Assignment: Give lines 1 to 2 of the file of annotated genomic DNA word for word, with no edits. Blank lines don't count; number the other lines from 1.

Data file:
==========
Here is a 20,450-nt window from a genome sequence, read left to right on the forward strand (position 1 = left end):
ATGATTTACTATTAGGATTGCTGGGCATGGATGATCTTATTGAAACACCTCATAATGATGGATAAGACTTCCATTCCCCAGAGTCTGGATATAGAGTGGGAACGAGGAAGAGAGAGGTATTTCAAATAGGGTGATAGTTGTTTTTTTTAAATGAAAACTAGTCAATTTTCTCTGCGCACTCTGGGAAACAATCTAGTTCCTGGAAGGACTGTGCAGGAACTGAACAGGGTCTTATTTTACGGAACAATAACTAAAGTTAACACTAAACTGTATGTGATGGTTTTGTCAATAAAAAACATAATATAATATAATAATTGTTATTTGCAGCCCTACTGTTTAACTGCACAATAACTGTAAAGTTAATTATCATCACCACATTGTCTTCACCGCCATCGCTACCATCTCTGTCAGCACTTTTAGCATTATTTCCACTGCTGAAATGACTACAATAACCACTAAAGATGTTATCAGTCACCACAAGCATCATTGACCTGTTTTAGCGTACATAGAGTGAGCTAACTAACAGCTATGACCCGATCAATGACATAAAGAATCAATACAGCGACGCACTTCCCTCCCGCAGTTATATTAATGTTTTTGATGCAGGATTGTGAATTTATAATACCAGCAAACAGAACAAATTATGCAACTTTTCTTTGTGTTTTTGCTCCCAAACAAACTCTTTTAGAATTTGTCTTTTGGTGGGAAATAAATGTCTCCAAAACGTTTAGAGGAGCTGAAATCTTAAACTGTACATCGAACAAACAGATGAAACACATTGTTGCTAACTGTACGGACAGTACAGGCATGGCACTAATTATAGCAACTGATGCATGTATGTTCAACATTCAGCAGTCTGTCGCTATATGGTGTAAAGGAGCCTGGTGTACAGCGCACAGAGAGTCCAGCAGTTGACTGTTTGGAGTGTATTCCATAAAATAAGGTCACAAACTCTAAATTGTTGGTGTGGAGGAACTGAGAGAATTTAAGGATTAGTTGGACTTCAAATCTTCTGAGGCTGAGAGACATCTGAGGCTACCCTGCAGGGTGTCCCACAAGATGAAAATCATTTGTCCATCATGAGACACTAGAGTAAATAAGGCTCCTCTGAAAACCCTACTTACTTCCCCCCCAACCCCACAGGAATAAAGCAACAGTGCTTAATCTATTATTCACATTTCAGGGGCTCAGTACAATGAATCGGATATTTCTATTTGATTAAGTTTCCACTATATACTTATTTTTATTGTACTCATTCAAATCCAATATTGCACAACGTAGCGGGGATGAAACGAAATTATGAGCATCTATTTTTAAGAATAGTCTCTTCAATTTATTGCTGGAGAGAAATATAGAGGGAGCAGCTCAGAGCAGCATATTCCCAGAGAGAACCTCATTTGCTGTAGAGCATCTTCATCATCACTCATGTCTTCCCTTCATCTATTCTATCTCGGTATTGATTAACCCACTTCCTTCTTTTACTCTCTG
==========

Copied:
Here is a 20,450-nt window from a genome sequence, read left to right on the forward strand (position 1 = left end):
ATGATTTACTATTAGGATTGCTGGGCATGGATGATCTTATTGAAACACCTCATAATGATGGATAAGACTTCCATTCCCCAGAGTCTGGATATAGAGTGGGAACGAGGAAGAGAGAGGTATTTCAAATAGGGTGATAGTTGTTTTTTTTAAATGAAAACTAGTCAATTTTCTCTGCGCACTCTGGGAAACAATCTAGTTCCTGGAAGGACTGTGCAGGAACTGAACAGGGTCTTATTTTACGGAACAATAACTAAAGTTAACACTAAACTGTATGTGATGGTTTTGTCAATAAAAAACATAATATAATATAATAATTGTTATTTGCAGCCCTACTGTTTAACTGCACAATAACTGTAAAGTTAATTATCATCACCACATTGTCTTCACCGCCATCGCTACCATCTCTGTCAGCACTTTTAGCATTATTTCCACTGCTGAAATGACTACAATAACCACTAAAGATGTTATCAGTCACCACAAGCATCATTGACCTGTTTTAGCGTACATAGAGTGAGCTAACTAACAGCTATGACCCGATCAATGACATAAAGAATCAATACAGCGACGCACTTCCCTCCCGCAGTTATATTAATGTTTTTGATGCAGGATTGTGAATTTATAATACCAGCAAACAGAACAAATTATGCAACTTTTCTTTGTGTTTTTGCTCCCAAACAAACTCTTTTAGAATTTGTCTTTTGGTGGGAAATAAATGTCTCCAAAACGTTTAGAGGAGCTGAAATCTTAAACTGTACATCGAACAAACAGATGAAACACATTGTTGCTAACTGTACGGACAGTACAGGCATGGCACTAATTATAGCAACTGATGCATGTATGTTCAACATTCAGCAGTCTGTCGCTATATGGTGTAAAGGAGCCTGGTGTACAGCGCACAGAGAGTCCAGCAGTTGACTGTTTGGAGTGTATTCCATAAAATAAGGTCACAAACTCTAAATTGTTGGTGTGGAGGAACTGAGAGAATTTAAGGATTAGTTGGACTTCAAATCTTCTGAGGCTGAGAGACATCTGAGGCTACCCTGCAGGGTGTCCCACAAGATGAAAATCATTTGTCCATCATGAGACACTAGAGTAAATAAGGCTCCTCTGAAAACCCTACTTACTTCCCCCCCAACCCCACAGGAATAAAGCAACAGTGCTTAATCTATTATTCACATTTCAGGGGCTCAGTACAATGAATCGGATATTTCTATTTGATTAAGTTTCCACTATATACTTATTTTTATTGTACTCATTCAAATCCAATATTGCACAACGTAGCGGGGATGAAACGAAATTATGAGCATCTATTTTTAAGAATAGTCTCTTCAATTTATTGCTGGAGAGAAATATAGAGGGAGCAGCTCAGAGCAGCATATTCCCAGAGAGAACCTCATTTGCTGTAGAGCATCTTCATCATCACTCATGTCTTCCCTTCATCTATTCTATCTCGGTATTGATTAACCCACTTCCTTCTTTTACTCTCTG